The media has sometimes been guilty of sidelining, shrugging off, or silencing sexual assault and harassment victims. Stuff's Kirsty Johnston talked to Mediawatch about how to put them at the centre of reporting.
When Tarryn Flintoff decided to reveal the abusive behaviour of her ex-partner, former National Party candidate Jake Bezzant, people told her to go to the media.
She was not convinced, choosing her own podcast as the medium instead.
"I just didn't want to. Because it had taken me so much courage to do this in the first place, and I was so concerned about how it would affect him... I just wanted to move on," she said.
Flintoff would later go on to give media interviews, but it’s understandable she was initially keen to tell her story another way.
Our news organisations have not always distinguished themselves with their sensitive handling of sexual assault and harassment allegations.
In 2013, RadioLive hosts Willie Jackson and John Tamihere carried out a widely derided interview with a friend of one of the victims of the Roastbusters.
They asked the woman, identified as Amy, why she and her friends had been drinking and why they had been out late.
Jackson - now a government minister - questioned whether Amy’s then-underage friends could have been raped if they consented to sex.
Last year, former Magic Talk host Sean Plunket insinuated he would reveal the identity of a woman who made a sexual assault allegation against a Labour party staffer if she did not explain to him why he shouldn’t.
More recently, Newshub ran a story about alleged offending committed by an employee at a Number One Shoe Warehouse in Palmerston North. It was criticised for describing the man’s victims in terms like “fit brunette”, and reprinting photos taken non-consensually by the offender.
One of the people who criticised that article was Stuff’s Kirsty Johnston, who said its focus on the man’s “shoe fetish” obscured the seriousness of his actions, which included an online confession to a serious sexual assault.
"In some ways it was recreating the same kind of gross, sexist, misogynist things that it was saying were bad in the story," she told Mediawatch. "If you're going to tell a story about sexual abuse, maybe you don't want to glorify or sexualise that abuse because you're just revictimising people."
Johnston and others at Stuff, including #MeToo section editor Ali Mau, have been working to publish victim-centred stories on issues like sexual abuse and harassment and family violence.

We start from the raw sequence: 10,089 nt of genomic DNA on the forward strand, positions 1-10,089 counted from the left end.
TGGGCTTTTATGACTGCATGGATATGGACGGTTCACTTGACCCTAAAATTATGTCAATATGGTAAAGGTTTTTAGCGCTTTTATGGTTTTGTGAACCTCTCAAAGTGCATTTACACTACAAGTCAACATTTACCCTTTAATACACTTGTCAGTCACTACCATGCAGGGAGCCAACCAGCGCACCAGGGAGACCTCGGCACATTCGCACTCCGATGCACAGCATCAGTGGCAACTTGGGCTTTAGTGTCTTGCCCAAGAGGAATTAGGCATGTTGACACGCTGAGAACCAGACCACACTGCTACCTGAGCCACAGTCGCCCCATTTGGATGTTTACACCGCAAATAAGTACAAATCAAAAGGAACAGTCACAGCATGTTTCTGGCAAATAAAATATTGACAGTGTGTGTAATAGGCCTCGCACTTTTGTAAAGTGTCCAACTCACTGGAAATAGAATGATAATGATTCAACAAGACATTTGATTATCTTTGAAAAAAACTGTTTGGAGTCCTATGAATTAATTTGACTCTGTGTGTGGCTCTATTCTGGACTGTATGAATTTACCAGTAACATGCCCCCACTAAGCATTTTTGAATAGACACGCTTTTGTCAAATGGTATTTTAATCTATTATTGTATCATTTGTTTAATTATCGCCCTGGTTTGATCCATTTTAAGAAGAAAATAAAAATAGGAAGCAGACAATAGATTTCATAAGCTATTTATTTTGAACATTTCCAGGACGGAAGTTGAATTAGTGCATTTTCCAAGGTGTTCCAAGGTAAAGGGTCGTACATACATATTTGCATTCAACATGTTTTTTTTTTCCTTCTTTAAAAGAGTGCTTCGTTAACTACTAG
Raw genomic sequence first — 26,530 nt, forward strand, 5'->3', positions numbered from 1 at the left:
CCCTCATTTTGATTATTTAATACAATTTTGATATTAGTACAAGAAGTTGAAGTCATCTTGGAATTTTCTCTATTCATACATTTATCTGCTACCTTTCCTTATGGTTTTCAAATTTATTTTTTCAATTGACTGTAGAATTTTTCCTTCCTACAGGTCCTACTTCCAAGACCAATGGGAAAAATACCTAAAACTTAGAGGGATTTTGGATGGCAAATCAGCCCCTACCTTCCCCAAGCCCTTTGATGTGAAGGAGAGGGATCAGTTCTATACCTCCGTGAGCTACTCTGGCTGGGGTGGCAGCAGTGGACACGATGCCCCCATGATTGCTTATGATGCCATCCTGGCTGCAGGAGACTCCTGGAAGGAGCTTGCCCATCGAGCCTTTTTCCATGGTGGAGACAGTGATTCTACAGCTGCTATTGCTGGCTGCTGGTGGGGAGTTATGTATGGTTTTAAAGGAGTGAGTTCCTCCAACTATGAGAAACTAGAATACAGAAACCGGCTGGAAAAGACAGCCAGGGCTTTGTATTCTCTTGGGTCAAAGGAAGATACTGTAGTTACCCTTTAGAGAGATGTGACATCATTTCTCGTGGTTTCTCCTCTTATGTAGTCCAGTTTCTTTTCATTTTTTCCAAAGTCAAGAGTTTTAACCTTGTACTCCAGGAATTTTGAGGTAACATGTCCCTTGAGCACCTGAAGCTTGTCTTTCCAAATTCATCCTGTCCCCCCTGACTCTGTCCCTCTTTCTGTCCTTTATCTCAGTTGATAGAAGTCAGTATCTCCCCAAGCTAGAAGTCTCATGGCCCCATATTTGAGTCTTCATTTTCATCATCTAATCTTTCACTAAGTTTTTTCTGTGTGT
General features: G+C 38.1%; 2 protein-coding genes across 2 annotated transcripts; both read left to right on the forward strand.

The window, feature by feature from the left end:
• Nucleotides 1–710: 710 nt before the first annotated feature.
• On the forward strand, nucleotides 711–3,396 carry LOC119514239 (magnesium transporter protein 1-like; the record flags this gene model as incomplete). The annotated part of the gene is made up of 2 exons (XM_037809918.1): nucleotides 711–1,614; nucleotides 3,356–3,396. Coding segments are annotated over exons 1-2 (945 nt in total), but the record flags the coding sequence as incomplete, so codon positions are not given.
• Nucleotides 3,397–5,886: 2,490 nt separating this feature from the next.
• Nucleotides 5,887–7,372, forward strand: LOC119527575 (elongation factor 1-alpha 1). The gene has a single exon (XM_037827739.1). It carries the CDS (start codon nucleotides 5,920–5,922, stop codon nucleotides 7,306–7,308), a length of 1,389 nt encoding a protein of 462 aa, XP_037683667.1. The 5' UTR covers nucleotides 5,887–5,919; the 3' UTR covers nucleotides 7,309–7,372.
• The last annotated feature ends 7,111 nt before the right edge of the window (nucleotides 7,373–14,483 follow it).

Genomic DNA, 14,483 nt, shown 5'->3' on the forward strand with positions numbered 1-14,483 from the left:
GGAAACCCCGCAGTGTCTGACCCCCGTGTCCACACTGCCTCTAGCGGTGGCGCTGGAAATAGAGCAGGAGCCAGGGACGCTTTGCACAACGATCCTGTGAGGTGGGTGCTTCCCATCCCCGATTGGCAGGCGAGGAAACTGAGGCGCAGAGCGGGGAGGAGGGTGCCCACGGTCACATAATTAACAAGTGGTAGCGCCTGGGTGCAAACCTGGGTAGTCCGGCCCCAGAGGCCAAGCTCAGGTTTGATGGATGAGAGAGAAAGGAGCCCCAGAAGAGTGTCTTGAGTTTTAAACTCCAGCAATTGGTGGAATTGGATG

She said victims are not always put first in media reporting, or in wider society.
In March, a group of students from Christchurch Girls' High were stopped in the street while marching to Christchurch Boys' High to protest sexual harassment.
Their principal Christine O’Neill said there were more “appropriate and constructive ways to go about social change”. The students said they had been silenced.
A sexual harassment survey carried out following the march revealed more than 20 of the school's students say they have been raped.
Johnston also pointed to a recent dispute between National’s Chris Bishop and Parliament speaker Trevor Mallard, over Mallard's treatment of a Parliament staffer who had been accused of sexual assault.
In Parliament in May, Mallard said he was siding with the man's alleged victim, though he admitted to not having spoken to her.
Johnston said both men seemed focused on political point scoring.
"It was like the victim was this idea, or concept, that they hadn't bothered to centre. They were just using them, I guess as a political football."
The judiciary can also sideline victims, Johnston said.
In April, she published a story about 'Mrs P', who was subjected to several excoriating exchanges with judges before being falsely convicted of perjury for accusing her ex-husband of abuse.
That conviction was overturned when it was determined Mrs P was not lying.
Johnston said court rules work to silence people. She highlighted a law currently being used against Newsroom, which bars media from identifying vulnerable parties involved in Family Court cases.
"That constrains what we can do, what victims can do, and the way that's interpreted by lawyers, and by the judiciary is sometimes wrong. Women are told they can't even show their court documents to other people because that's breaching that rule. They're scared they're going to be punished for speaking out, and it's not fair. Their stories do need to be heard."
Johnston said the best advice she could give on centring victims in stories is to make sure they have agency over when their stories are told, and sometimes whether they are told at all.
A decade ago, she might have tried to talk people into telling their story, but now if they are hesitant, she will not put pressure on.
"If we're talking about victim-centred reporting, some of the time that means not reporting," she said.
"Take your ego out of it. Take your desire to tell the story out of it. Your hope for glory or any of that, and just think about what's best for that person. And maybe they will come back to you or maybe they won't, and I think you have to be okay with any of those outcomes."